Part 1 – Building a SCCM Query
Part 2 – Fleshing out a machine information SQL Query
Part 3 – Adding SCCM SQL Queries to PowerBi
In this write up I’m going to take the query that I created in THIS POST and drop that into PowerBi so you can show your data in a more professional capacity.
Depending on your PowerBi setup there may be different ways you can get the data in, however for this example I’m going to use a Direct Query. Not exactly pretty but getting the data in is not really what I’ve been concerned about in this document, its been more around gathering the data you need and building up the reporting skills in SQL for SCCM this section is just to add a little ‘sparkle’ to it.
So I’m going to first load PowerBi and Sign In. Next I’m going to click on Get Data from the tool bar, and select SQL DB.
I’m going to input my server name & click on Advanced options…
Input the DB and in the SQL Statement section, I’m going to drop the SQL query we created.
I’m going to use my credentials I’m already logged in with, however you can edit here:
You should be faced with a preview of what the data looks like.. Like so…
Click on OK
Now you have loaded your data in, you are now ready to start manipulating and showing your data as you see fit.
Let’s start by adding on a pie chart for the split in x86/x64 architecture. Under “Visualisations” I select the Pie Chart option
Under Fields… I select “Architecture”
I will also drag the Architecture section over to the “Values” section of the Pie Chart… Like so…
You should notice that as soon as I do this, the Pie Chart changes…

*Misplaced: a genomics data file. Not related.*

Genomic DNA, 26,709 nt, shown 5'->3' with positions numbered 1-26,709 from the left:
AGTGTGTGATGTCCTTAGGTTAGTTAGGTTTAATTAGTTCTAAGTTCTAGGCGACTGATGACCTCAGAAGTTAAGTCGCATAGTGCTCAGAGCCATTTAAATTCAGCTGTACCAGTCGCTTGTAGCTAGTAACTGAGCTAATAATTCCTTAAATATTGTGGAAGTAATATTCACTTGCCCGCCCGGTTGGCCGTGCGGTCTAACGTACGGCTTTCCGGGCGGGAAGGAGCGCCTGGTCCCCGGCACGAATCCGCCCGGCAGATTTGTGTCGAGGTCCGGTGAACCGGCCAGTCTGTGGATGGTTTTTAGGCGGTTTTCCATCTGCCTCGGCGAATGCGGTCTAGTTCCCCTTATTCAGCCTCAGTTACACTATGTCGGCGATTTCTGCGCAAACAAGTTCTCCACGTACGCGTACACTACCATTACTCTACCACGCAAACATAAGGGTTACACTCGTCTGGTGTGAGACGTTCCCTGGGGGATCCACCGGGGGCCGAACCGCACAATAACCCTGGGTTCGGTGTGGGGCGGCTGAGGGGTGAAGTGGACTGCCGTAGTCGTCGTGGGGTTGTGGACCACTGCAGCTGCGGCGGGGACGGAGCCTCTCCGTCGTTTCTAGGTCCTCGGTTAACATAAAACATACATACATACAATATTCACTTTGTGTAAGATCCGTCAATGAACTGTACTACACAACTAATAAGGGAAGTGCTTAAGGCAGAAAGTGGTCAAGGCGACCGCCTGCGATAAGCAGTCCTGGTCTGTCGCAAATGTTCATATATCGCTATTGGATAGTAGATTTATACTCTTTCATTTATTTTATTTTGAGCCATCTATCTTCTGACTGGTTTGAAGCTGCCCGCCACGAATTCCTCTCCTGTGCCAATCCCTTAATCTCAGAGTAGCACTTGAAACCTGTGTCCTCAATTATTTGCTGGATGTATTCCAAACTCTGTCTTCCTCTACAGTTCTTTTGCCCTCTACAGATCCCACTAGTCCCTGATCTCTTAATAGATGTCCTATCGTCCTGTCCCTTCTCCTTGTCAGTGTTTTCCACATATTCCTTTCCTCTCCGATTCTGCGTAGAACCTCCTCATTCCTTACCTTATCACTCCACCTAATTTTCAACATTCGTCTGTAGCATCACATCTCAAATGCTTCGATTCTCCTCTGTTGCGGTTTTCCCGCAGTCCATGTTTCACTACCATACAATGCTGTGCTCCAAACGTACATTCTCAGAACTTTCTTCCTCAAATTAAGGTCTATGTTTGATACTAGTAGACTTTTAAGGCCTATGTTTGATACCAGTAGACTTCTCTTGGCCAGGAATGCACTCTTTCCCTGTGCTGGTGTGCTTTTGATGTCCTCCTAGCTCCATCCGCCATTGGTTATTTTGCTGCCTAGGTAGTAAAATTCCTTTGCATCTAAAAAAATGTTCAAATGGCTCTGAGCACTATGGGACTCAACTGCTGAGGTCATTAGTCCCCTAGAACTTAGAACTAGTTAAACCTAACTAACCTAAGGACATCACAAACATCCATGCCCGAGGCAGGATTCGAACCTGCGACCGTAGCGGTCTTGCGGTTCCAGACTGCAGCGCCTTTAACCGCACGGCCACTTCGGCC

Now I want to edit the title of the Pie Chart, so I click here…
And edit the title (I also chose to center align it) and I’ll repeat with Manufacturer and PowerShell version, now I have three sections on my PowerBI report. I have also added a text box title (don’t think I need to explain that in detail) Now I’m looking at this…
I hope by now you’re getting excited at the endless possibilities of representing your data here… This is pretty good.
On the bottom of my report I’m going to add a table, and select all the columns, I also delve into the settings and turn off the “Total” columns so now I have the following…
You can edit the order of the columns by dragging and dropping the sections around in here…
Now that I have this table, you should notice that you can click on sections in the three pie charts and the table will update, if for example I select PowerShell v5, the table changes to all devices with PowerShell version 5. This is fantastic for drilling down through the data. So now lets add some drop down menu selections to get more granular, say OS, make, model and domain.
I’ll now add those as “Slicers”…. This can be selected here:
I will sort the size, select it to be a ‘Dropdown” and position where I need it to be. Once the slicer is selected I simply change the field value to what I want it to be. Now I have the following:
In this particular example I’ve selected a particular domain and also Windows 10 Enterprise from the Slicer drop downs, this has edited both the table and the pie charts on the report.
Really excited about the way in which this data is represented now! I will leave you to explore the other options available to you for displaying your own data.
Sure, there are better ways to do this, Direct Queries for example – not necessarily the best way but used on this write up for ease. This is also ‘out-of-the-box’ stuff there may be add-ons or configurations I haven’t explored myself yet to make this really great, and of course there is a SCCM Specific Dash Board available HERE which might save you some of the time & effort but I always feel it’s best to have some grasp of what you’re using. I have really enjoyed even building a basic Dash Board like in the example above so I can fully understand why the dashboard was developed to such a high standard, the data in invaluable.
I hope you have enjoyed reading this post & that I have started you on your way to representing your data & drawing up custom dashboards for your own needs.
Thanks for reading,
Part 1 – Building a SCCM Query